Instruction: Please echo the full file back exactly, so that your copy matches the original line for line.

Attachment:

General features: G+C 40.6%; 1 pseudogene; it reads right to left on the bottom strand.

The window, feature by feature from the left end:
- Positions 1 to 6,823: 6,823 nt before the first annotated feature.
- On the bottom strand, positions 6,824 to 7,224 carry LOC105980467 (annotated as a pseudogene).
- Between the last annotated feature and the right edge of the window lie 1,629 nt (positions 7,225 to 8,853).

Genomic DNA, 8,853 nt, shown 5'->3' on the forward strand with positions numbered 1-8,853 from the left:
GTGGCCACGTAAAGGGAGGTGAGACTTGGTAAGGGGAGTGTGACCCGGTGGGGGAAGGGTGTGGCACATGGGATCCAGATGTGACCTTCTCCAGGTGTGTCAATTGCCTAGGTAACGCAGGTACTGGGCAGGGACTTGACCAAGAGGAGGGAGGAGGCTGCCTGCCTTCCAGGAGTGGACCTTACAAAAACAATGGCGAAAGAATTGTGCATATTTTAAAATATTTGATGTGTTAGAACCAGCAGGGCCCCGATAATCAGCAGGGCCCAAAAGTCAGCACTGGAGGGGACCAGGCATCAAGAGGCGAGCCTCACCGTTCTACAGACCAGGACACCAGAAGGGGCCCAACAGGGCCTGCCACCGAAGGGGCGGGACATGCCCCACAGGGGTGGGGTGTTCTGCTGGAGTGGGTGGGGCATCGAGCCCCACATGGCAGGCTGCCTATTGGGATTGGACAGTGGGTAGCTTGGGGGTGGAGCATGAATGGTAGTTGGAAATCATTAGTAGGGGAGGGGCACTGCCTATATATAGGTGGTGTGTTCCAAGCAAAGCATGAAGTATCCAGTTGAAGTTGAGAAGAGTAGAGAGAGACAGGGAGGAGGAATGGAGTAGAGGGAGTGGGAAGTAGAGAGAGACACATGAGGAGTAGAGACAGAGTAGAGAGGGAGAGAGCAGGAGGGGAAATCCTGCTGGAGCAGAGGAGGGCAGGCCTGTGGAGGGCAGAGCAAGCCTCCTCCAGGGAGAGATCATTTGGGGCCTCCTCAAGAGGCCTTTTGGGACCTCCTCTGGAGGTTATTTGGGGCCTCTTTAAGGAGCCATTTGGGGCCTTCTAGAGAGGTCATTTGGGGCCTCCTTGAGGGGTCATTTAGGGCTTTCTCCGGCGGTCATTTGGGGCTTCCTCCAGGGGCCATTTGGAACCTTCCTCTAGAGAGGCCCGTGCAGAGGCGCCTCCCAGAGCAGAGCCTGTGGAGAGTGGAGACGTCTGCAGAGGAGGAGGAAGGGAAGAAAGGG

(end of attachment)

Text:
General features: G+C 40.6%; 1 pseudogene; it reads right to left on the bottom strand.

The window, feature by feature from the left end:
- Positions 1 to 6,823: 6,823 nt before the first annotated feature.
- On the bottom strand, positions 6,824 to 7,224 carry LOC105980467 (annotated as a pseudogene).
- Between the last annotated feature and the right edge of the window lie 1,629 nt (positions 7,225 to 8,853).

Genomic DNA, 8,853 nt, shown 5'->3' on the forward strand with positions numbered 1-8,853 from the left:
GTGGCCACGTAAAGGGAGGTGAGACTTGGTAAGGGGAGTGTGACCCGGTGGGGGAAGGGTGTGGCACATGGGATCCAGATGTGACCTTCTCCAGGTGTGTCAATTGCCTAGGTAACGCAGGTACTGGGCAGGGACTTGACCAAGAGGAGGGAGGAGGCTGCCTGCCTTCCAGGAGTGGACCTTACAAAAACAATGGCGAAAGAATTGTGCATATTTTAAAATATTTGATGTGTTAGAACCAGCAGGGCCCCGATAATCAGCAGGGCCCAAAAGTCAGCACTGGAGGGGACCAGGCATCAAGAGGCGAGCCTCACCGTTCTACAGACCAGGACACCAGAAGGGGCCCAACAGGGCCTGCCACCGAAGGGGCGGGACATGCCCCACAGGGGTGGGGTGTTCTGCTGGAGTGGGTGGGGCATCGAGCCCCACATGGCAGGCTGCCTATTGGGATTGGACAGTGGGTAGCTTGGGGGTGGAGCATGAATGGTAGTTGGAAATCATTAGTAGGGGAGGGGCACTGCCTATATATAGGTGGTGTGTTCCAAGCAAAGCATGAAGTATCCAGTTGAAGTTGAGAAGAGTAGAGAGAGACAGGGAGGAGGAATGGAGTAGAGGGAGTGGGAAGTAGAGAGAGACACATGAGGAGTAGAGACAGAGTAGAGAGGGAGAGAGCAGGAGGGGAAATCCTGCTGGAGCAGAGGAGGGCAGGCCTGTGGAGGGCAGAGCAAGCCTCCTCCAGGGAGAGATCATTTGGGGCCTCCTCAAGAGGCCTTTTGGGACCTCCTCTGGAGGTTATTTGGGGCCTCTTTAAGGAGCCATTTGGGGCCTTCTAGAGAGGTCATTTGGGGCCTCCTTGAGGGGTCATTTAGGGCTTTCTCCGGCGGTCATTTGGGGCTTCCTCCAGGGGCCATTTGGAACCTTCCTCTAGAGAGGCCCGTGCAGAGGCGCCTCCCAGAGCAGAGCCTGTGGAGAGTGGAGACGTCTGCAGAGGAGGAGGAAGGGAAGAAAGGG